NewsEase power-supply design for USB PD applications with buck-boost converters

Ease power-supply design for USB PD applications with buck-boost converters

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USB technology has progressed– from an information user interface capable of providing minimal power to a main source of power with an interactive information interface. Today, several devices bill or get their power from USB ports had in laptops, autos, aircrafts and even wall sockets.

Because of its small dimension and capacity to both deliver power and transfer data, USB Power Distribution (PD) has actually become a common power outlet for many tiny gadgets such as cellphones, laptops as well as various other handheld gadgets, as displayed in Figure 1.

Figure 1: Instance laptop docking station with USB PD

USB PD specs define just how USB devices can bargain for more existing and/or higher or lower voltages over a USB cable, utilizing the USB Type-C CC wire as the communications channel. USB PD specs allow gadgets with better power demands to get the power they need to operate from the bus voltage (VBUS) while negotiating with outside power sources.

To assist in optimum charging, a USB PD battery charger have to utilize among these two devices:

A listing of fixed voltages, each with its own maximum current.
A listing of programmable voltage ranges, each with a maximum present (programmable power supply), where the gadget will ask for a voltage (in 20-mV increments) that is within the specified range as well as within the optimum existing allowance.

In this post, I’ll show you just how to enhance USB PD billing capacities by including a buck-boost converter to your layout.

Reducing your total design impact while delivering optimum charging efficiency

Concurrent buck-boost converters can convert a battery voltage or adapter voltage right into power-supply rails. TI’s TPS55288, for instance, can readjust the output power array from around 10 W to 100 W based upon the input voltage. Via the I2C interface, the output voltage of the TPS55288 is programmable from 0.8 V to 21.26 V with a 20-mV step. The default result voltage is 5 V when the device is made it possible for, as well as can be used in a docking terminal, vehicle battery charger, cordless charger or PC applications.

Figure 2 shows the service size of the TPS55288 400-kHz examination module board. When operating in increase setting, the TPS55288 can provide 100 W from a 9-V input with a 400-kHz operating frequency.

Figure 2: 400-kHz EVM board option size for the TPS55288

Figure 3 shows the conversion performance of the TPS55288 400-kHz EVM board in forced pulse-width inflection (FPWM) setting. When VIN ≥ 12 V, the conversion effectiveness is greater than 95% at the 100-W outcome problem.

Figure 3: Efficiency vs. result current (fSW = 400 kHz, VOUT = 20 V).

Figure 4 reveals the option size of the TPS55288 2-MHz EVM board. When working in boost setting, the TPS55288 can deliver 60 W from a 12-V input with a 2-MHz operating regularity.

Figure 4: 2-MHz EVM board option size for the TPS55288.

Figure 5 shows the conversion effectiveness of the TPS55288 2-MHz EVM board in FPWM setting. When VIN ≥ 12 V, the conversion performance is higher than 90% at the 60-W output problem.

Figure 5: Performance vs. output existing (fSW = 2 MHz, VOUT = 20 V).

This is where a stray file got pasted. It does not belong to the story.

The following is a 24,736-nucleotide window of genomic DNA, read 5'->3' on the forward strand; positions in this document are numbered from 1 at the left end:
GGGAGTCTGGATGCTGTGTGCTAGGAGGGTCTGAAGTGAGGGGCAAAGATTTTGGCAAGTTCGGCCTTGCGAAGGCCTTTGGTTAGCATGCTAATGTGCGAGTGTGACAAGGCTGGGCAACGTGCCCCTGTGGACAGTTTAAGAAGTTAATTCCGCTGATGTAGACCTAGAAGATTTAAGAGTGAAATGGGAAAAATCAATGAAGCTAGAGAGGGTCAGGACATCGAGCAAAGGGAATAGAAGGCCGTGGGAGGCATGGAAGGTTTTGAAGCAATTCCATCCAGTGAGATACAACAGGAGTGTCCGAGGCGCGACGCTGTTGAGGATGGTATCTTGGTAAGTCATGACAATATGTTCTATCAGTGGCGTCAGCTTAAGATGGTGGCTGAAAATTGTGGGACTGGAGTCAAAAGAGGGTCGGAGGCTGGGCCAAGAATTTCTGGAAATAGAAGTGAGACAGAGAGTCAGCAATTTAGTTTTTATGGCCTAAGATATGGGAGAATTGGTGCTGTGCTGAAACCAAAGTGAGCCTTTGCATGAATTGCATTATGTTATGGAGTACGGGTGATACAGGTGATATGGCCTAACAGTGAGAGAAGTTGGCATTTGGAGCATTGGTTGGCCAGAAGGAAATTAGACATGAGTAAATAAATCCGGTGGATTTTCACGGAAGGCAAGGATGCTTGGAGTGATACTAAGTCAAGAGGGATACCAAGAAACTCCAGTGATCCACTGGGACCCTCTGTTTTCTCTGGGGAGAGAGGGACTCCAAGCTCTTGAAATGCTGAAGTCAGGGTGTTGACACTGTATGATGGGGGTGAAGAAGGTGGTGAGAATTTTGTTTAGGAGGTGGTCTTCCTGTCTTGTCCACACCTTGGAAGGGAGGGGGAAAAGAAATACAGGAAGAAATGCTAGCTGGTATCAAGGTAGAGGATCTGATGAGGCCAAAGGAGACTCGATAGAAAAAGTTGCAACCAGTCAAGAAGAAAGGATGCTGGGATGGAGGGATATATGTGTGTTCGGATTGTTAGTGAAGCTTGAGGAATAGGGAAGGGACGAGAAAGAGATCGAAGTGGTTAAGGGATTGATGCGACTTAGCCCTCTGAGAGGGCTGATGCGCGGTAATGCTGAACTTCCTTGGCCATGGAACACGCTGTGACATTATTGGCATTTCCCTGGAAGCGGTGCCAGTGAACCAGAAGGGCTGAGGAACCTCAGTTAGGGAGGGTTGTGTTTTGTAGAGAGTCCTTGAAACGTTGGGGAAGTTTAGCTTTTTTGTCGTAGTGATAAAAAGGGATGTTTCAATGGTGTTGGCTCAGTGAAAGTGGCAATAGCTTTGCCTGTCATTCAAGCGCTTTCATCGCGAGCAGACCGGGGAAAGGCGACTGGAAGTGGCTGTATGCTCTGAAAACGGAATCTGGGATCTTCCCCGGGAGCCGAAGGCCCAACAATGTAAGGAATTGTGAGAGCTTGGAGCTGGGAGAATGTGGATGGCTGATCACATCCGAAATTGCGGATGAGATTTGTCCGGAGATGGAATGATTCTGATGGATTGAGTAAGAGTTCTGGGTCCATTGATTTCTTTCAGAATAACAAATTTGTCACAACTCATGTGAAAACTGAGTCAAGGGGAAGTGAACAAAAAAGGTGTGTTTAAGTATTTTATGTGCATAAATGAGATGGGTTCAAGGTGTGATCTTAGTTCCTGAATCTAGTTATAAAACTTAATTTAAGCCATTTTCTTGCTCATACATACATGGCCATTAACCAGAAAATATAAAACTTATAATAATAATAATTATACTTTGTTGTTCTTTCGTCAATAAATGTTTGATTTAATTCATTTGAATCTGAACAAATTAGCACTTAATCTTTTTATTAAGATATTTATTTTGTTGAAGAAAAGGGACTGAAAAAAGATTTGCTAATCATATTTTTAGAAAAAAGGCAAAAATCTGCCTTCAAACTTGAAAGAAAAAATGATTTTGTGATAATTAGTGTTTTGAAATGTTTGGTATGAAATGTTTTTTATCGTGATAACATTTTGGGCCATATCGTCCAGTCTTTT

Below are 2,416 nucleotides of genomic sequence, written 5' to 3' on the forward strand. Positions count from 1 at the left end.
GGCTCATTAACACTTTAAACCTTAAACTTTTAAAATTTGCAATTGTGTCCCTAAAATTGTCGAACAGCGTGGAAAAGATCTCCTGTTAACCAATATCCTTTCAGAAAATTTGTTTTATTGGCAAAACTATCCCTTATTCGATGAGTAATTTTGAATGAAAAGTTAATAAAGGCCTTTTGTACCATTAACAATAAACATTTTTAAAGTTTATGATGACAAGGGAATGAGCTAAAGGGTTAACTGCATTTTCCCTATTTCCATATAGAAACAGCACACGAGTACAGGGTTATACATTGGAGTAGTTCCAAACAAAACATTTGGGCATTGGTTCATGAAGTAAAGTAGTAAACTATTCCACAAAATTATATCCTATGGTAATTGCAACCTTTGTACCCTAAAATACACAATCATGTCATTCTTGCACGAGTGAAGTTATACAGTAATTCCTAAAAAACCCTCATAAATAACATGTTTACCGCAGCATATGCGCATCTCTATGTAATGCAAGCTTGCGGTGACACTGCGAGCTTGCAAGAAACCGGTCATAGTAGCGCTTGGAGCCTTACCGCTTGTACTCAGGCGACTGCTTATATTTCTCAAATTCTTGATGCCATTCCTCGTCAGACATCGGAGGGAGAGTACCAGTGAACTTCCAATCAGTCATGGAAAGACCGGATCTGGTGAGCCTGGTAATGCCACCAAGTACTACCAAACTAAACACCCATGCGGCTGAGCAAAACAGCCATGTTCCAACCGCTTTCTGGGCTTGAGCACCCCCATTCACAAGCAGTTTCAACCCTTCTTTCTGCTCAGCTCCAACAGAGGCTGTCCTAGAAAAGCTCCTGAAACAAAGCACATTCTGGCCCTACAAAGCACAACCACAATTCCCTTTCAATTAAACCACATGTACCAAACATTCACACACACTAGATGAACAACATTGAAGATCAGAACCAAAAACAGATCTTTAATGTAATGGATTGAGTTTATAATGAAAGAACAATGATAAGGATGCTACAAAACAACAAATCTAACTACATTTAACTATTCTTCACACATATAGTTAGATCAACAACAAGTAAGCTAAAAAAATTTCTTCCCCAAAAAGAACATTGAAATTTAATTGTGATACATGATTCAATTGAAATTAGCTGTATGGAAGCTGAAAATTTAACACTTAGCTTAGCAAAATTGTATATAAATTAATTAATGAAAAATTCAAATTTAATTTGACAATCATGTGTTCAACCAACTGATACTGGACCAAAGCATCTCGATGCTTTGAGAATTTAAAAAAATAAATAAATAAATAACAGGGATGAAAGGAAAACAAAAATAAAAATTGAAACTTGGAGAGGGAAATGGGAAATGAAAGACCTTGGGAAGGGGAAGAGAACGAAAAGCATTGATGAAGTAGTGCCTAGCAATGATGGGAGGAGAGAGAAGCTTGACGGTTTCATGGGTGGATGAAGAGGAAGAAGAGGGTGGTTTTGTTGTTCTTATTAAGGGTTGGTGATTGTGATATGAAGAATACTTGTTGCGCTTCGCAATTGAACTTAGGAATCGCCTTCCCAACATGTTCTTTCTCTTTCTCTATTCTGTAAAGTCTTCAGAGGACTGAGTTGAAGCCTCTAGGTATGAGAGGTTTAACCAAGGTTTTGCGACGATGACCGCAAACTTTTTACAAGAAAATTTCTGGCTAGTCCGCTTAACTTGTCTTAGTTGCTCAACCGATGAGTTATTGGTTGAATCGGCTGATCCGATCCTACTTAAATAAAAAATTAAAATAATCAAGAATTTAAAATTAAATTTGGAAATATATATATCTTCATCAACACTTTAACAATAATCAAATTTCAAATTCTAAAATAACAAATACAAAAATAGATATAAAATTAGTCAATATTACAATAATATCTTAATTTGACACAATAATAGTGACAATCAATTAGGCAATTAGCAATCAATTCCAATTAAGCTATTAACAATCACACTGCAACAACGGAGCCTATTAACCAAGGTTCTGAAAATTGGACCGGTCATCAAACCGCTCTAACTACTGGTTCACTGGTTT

Improving thermal efficiency.

Great thermal efficiency suggests greater reliability and also longer lifetime for an item. Figure 6 is a thermal picture of the TPS55288 400-kHz EVM board at 20-V/3-An and 20-V/5-A tons conditions, respectively. The TPS55288 has only a modest 40 ° C temperature increase at a 20-V/3-A lots. Even at 100 W outcome power without a warmth sink or thermal pad, the maximum temperature level on the TPS55288 is just 86.4 ° C, a lot lower than the 150 ° C limit.

Figure 6: Thermal performance (fSW = 400 kHz).

Attaining low EMI.

An essential design obstacle for the power supply style is passing the electromagnetic disturbance (EMI) examination. Circuits that fall short the EMI test repeatedly usually need round-the-clock initiatives in the laboratory to stay clear of and fix the problem item launch delays. The TPS55288 buck-boost converter can achieve excellent EMI efficiency. With regularity dithering feature and by transmitting and also optimizing the positioning, the device can pass CISPR25 degree 5 performed discharge as well as radiated emission limitations, which are really rigorous.

Figures 7 and 8 reveal the EMI performance of the TPS55288 buck-boost converter under 400-kHz as well as 2-MHz operating frequencies, respectively. The test result passes the CISPR 25 level 5 limit with greater than 6 dB margin.

Figure 7: Performed as well as radiated EMI results under fSW = 400 kHz (12 VIN, 15 VOUT/3 A).

Figure 8: Carried out and also emitted EMI results under fSW = 2 MHz (12 VIN, 15 VOUT/3 A).

Benefits of a programmable outcome current-limit feature.

High efficiency, small option size as well as reduced EMI, other attributes make the TPS55288 a good fit for USB PD applications.

The TPS55288 buck-boost converter can configure the output current-limit factor, which aids the circuit easily pass the UL 100-W maximum result power test. If the output existing exceeds the collection output existing limit, you can use the 03H internal register to set the feedback delay time. This enables the TPS55288 to output high existing in a fairly short time, which helps the circuit meet the optimal existing requirement in Section 6.4.1 of the USB PD specification.

Michal Pukala
Electronics and Telecommunications engineer with Electro-energetics Master degree graduation. Lightning designer experienced engineer. Currently working in IT industry.